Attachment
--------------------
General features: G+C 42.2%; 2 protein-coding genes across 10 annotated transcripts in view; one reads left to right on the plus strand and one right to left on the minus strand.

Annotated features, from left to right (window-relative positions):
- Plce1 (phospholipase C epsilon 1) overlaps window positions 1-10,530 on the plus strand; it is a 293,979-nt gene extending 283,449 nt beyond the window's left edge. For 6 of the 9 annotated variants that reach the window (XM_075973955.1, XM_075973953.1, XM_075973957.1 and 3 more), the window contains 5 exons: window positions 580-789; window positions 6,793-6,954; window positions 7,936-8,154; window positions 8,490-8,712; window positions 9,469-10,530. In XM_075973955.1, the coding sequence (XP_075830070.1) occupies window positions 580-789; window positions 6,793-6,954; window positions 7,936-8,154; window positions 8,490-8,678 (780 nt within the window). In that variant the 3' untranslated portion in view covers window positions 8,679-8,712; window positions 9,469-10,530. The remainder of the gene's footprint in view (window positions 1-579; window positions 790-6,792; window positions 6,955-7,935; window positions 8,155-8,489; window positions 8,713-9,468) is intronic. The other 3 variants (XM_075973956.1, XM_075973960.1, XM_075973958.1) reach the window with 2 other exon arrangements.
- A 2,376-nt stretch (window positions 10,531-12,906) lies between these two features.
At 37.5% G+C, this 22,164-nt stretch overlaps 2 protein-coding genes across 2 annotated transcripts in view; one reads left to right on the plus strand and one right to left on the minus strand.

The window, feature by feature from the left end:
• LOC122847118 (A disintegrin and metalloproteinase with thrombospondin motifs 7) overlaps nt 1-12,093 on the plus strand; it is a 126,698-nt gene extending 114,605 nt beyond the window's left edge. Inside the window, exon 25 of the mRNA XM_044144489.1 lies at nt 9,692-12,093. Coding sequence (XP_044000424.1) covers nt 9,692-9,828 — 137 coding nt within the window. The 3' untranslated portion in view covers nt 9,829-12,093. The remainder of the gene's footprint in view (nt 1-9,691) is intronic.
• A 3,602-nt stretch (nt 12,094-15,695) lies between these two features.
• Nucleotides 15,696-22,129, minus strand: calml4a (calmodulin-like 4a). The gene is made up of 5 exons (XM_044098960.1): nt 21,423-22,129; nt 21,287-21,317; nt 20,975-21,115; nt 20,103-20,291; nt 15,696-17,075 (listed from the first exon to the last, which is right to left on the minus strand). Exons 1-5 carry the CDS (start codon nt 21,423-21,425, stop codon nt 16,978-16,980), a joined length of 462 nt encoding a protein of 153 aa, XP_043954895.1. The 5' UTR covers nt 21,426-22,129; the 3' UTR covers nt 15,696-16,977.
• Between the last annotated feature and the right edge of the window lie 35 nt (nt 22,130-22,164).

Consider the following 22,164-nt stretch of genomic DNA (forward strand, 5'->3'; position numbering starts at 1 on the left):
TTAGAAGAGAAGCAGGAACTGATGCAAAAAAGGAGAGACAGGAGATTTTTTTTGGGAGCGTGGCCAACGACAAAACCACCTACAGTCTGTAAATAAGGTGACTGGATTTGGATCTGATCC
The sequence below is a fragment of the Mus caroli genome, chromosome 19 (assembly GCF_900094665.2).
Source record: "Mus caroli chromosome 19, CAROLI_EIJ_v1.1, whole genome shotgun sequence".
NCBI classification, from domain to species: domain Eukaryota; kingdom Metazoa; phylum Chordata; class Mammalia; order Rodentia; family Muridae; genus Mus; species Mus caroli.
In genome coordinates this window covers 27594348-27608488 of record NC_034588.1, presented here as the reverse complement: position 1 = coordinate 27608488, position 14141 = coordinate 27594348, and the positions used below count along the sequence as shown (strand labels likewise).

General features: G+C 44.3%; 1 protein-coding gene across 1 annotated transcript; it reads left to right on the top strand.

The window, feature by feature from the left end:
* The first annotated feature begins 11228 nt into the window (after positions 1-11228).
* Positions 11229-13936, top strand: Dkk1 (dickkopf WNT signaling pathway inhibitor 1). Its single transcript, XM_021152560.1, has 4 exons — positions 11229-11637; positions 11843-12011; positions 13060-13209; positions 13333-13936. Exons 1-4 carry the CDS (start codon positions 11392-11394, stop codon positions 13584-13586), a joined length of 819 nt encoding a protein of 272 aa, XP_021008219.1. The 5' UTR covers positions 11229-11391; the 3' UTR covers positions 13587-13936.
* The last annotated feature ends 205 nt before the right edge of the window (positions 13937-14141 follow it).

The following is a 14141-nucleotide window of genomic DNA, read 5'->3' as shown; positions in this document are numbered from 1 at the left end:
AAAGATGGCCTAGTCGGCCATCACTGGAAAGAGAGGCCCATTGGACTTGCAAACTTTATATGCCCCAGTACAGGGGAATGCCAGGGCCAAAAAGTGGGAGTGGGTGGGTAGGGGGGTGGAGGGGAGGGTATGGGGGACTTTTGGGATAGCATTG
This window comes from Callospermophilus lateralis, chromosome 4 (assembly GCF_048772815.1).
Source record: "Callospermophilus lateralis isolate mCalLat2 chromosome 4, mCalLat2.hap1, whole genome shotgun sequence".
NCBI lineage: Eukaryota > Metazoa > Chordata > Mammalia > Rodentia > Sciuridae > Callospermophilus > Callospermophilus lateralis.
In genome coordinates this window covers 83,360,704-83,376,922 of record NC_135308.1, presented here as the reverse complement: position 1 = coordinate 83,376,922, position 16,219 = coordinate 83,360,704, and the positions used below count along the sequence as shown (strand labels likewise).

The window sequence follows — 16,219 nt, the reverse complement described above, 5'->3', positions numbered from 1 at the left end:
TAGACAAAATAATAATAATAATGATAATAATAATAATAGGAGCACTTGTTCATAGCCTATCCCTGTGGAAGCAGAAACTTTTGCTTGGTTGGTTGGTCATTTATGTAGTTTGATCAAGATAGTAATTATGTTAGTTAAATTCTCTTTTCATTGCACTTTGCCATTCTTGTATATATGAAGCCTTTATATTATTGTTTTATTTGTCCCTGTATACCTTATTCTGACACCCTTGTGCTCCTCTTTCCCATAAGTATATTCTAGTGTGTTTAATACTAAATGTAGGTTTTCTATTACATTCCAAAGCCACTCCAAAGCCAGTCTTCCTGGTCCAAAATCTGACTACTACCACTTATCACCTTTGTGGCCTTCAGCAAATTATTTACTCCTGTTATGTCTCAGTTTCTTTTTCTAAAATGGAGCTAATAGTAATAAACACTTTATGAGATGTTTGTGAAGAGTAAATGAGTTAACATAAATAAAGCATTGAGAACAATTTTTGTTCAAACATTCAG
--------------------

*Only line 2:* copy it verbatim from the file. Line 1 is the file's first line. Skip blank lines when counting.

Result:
Annotated features, from left to right (window-relative positions):